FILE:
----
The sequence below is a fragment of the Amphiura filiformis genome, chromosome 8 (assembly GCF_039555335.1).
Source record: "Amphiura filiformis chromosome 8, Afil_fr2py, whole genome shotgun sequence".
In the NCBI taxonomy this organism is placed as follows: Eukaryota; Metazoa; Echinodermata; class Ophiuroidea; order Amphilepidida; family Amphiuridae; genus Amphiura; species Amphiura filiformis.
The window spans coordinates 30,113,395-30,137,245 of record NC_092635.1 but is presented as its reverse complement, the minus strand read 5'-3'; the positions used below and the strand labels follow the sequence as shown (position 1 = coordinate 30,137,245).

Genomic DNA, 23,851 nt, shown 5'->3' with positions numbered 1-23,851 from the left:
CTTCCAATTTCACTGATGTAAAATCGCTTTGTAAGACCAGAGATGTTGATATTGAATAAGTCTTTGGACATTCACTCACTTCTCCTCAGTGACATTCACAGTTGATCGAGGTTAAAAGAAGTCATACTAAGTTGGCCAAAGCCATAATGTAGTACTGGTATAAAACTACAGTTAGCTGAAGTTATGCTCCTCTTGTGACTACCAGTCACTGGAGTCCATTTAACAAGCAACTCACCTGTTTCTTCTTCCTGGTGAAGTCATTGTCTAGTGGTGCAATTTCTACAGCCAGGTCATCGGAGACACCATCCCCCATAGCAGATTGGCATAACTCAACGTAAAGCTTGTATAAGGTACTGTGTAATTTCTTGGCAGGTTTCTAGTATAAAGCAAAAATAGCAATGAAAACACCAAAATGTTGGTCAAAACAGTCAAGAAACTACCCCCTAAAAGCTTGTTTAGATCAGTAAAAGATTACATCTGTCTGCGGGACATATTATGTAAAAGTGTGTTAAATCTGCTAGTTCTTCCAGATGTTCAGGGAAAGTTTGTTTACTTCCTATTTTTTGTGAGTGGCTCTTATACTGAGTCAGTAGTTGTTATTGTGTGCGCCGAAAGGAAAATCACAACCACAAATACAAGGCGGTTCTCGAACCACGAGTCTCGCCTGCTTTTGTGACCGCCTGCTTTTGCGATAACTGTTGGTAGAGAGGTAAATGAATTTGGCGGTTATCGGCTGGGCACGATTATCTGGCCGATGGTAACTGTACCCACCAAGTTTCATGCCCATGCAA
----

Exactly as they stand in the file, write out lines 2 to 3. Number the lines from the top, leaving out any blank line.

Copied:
Source record: "Amphiura filiformis chromosome 8, Afil_fr2py, whole genome shotgun sequence".
In the NCBI taxonomy this organism is placed as follows: Eukaryota; Metazoa; Echinodermata; class Ophiuroidea; order Amphilepidida; family Amphiuridae; genus Amphiura; species Amphiura filiformis.